“My soul is in the sky”
- W. S., A Midsummer Night’s Dream
“Do you go want to go right now?” he asked me on the phone. It was Daniel from Paragliding Zermatt. I’m sure I could have chosen a more polite phrase: my response was an enthusiastic “Hell YES!” There was no time for second thoughts or to assess the gravity of what I was about to experience. By the time I had slipped into the long underwear, sweatshirt and windbreaker that had been buried at the bottom of my pack since I left Canada seven weeks ago, he was at the front door of my quaint Swiss hotel. Our transportation was strapped in a pack on his back. Half an hour, a funicular, a gondola, an elevator, and a cable car ride later and we reached the top of Rothorn (pronounced ‘wrote horn’, meaning ‘red peak’.)
Rothorn Launch Zone
Already that morning, I had been on at least half a dozen different websites checking weather conditions at three different altitudes above Zermatt, trying desperately to locate one with the news I was hoping to find. Rain, low hanging clouds, wind and fog had been rolling through the region for over two weeks and few flights had taken off. It looked like we had lucked upon a small window of good conditions and there was no time to waste if we were going to take advantage of them. It was going to happen – my first paragliding experience!
Preparing the Glider
When Daniel asked me which base I wanted to take off from, I responded without second thought “the highest one possible.” This likely comes as a surprise to those of you who’ve read about my reaction to peering over the cliffs of Amalfi. "As long as the snow isn’t too deep," he told me, then we’d fly from the top of Rothorn. The only higher option required a bit of a cliff jump from Klein Matterhorn and demanded perfect conditions, so it wasn’t an option today. As I passed around the top of the final cable car station, stepped onto the snow pack, and instantly sunk to mid thigh, it seemed like we’d be heading lower down the mountain. This would also have meant a shorter flight. Fortunately, the snow firmed up as we descended, so we hiked 20 or 30 metres toward a steep drop off, clear of the ski lift cables, and started unpacking the glider. As I pulled out my Nikon to snap a few shots of the launch zone, it finally hit me what I was about to do. Perhaps I’d subconsciously blocked out the little details, like the fact I’d be launching myself off the edge of a cliff, 10,170’ above sea level! At this altitude, if a plane loses pressurization, the oxygen masks automatically drop. The tiny specks way below us were actually multi-storey hotels and condos in the town of Zermatt. I could feel my heart starting to pound as thoughts of “oh shit, what have I gotten myself into?” started to scream through my mind. I turned and looked back up the hill toward the lift station. It was too high and too far for me to change my mind. My anxiety continued to rise as I realized there was no good way to back out now.
Floating on Air
In the thin, cold Rothorn air, I choked back what I briefly thought might have been among my last breaths, and my pilot helped me into the harness. It was at this point that I realized I hadn’t been asked to sign any liability waivers whatsoever, which is entirely unlike any other activity I’ve experienced on this odyssey. That was fine until it occurred to me that the reason for this might be that the only person around who could be sued by my family in the event that something went tragically wrong was currently strapped to my back. After a few last second instructions we started briskly towards the precipice. I may have closed my eyes as we stepped through a wispy cloud that clung to the mountainside – I can’t recall. Two or three steps and I could feel the wind start to fill the sail behind us. Another couple more steps, my feet felt light and we were almost at the edge of the cliff. Then, with a gentle tug, I felt my feet clear the ground and my soul began to rise.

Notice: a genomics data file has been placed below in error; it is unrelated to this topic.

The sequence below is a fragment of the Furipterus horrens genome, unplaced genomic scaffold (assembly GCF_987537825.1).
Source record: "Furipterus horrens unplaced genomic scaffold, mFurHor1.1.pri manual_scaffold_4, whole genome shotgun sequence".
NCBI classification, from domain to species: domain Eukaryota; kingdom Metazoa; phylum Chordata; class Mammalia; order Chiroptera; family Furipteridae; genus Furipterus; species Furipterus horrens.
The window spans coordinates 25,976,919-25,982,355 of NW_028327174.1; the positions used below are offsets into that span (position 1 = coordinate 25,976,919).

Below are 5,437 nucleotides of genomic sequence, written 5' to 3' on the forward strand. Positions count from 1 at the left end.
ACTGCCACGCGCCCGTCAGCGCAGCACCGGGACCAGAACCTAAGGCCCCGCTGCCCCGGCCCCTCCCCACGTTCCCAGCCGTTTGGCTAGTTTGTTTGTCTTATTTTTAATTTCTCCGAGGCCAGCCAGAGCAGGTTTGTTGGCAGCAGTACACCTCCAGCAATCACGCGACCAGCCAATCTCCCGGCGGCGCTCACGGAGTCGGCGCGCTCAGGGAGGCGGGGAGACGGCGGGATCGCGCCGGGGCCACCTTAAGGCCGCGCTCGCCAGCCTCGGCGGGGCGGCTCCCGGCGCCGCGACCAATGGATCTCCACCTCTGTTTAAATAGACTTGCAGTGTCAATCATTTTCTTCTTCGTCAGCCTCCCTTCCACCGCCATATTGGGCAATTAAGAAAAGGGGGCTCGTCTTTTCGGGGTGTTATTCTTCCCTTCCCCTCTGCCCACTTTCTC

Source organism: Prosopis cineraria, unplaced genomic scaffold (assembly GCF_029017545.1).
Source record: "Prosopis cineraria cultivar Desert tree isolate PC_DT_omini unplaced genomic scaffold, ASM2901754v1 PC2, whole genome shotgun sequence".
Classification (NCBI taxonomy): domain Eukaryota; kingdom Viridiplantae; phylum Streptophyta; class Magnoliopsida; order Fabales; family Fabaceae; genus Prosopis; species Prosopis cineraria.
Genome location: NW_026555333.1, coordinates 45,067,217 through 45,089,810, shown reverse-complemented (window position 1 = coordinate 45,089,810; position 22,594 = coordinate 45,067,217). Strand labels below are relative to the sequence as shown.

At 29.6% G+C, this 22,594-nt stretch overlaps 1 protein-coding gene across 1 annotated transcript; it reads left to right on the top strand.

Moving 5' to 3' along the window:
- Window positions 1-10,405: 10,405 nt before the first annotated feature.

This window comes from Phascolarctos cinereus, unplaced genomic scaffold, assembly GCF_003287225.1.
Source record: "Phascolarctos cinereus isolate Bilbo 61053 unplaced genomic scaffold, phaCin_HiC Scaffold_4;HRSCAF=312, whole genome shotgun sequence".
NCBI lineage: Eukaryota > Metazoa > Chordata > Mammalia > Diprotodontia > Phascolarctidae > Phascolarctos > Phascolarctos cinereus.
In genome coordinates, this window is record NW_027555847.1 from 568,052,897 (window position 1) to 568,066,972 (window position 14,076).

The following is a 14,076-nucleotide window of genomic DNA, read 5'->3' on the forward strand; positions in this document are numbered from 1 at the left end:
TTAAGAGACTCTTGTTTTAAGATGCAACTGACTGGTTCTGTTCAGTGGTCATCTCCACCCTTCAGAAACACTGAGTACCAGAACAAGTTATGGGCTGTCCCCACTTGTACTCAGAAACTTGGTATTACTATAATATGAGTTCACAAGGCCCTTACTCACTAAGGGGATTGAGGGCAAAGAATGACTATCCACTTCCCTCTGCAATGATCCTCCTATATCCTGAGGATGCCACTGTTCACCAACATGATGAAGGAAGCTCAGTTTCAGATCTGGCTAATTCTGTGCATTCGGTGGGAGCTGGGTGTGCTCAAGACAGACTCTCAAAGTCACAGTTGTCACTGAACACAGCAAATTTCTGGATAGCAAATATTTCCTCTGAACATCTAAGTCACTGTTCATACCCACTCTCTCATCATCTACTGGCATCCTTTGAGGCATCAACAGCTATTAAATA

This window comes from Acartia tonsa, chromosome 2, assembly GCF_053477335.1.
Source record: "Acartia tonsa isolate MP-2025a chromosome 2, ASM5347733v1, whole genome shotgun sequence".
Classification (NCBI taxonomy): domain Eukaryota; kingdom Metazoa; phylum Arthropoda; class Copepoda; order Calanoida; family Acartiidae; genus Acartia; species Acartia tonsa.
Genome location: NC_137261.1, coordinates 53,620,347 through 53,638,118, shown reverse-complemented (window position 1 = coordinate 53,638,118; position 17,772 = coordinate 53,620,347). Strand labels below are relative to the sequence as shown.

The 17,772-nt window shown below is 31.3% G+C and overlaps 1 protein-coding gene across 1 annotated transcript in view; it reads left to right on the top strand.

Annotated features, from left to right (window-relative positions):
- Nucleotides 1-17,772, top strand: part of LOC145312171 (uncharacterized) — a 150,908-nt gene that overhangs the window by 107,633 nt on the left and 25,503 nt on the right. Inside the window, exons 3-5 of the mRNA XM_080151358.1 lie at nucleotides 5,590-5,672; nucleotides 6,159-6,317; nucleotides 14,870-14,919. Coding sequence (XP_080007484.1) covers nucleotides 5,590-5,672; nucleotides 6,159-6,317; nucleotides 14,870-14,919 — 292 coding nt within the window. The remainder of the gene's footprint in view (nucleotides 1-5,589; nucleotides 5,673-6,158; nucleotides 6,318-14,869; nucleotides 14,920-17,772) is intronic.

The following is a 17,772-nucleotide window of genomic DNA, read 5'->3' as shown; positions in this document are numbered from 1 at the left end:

As quickly as my anxiety had arrived, it was gone. Both eyes were wide open at this point and I could feel the intensity of the adrenalin that had rushed through my body. We were floating gracefully through the sky, clear of the mountain, and suspended high over the valley by nothing other than a few fine cords and a large piece of nylon. It was the most exhilarating feeling I had every experienced.
Up, Up and Away!
Soaring Past the Matterhorn
For the next 20 minutes, we were completely at liberty, unobstructed by any earthly forces other than the breeze and the cruelty of gravity, which would mean this feeling would have to end sooner than I’d have liked. Past the Matterhorn we soared, back and forth across the valley, and along the cliff face on the west ridge of Zermatt. Here I could feel the warm thermals lift us up and extend our journey, if only for a few seconds. For fun, we buzzed a climber who was clinging to the rocks half way up the side. As we got closer to the village, Daniel adeptly maneuvered us through a series of simple acrobatic turns, where it felt like centrifugal forces had flung us nearly horizontal with our sail. Beyond the intense rush, each turn finished with that tightening in your stomach that you feel after cresting a rise on a country road at high speed. As we swung above and past the train station, I looked down, and in front of the shops that line the main street of Zermatt, dozens of tourists had stopped what they were doing to watch us and take photos.
Buzzing a Climber
Then, as quickly as it began, it was over. With the deft expertise that comes with years of experience and his personal passion for the sport, Daniel gently set us down in a meadow behind the train station. It was all I could do to contain myself from signing another credit card slip and asking to go up again.
Hours later I still couldn’t get the grin off my face.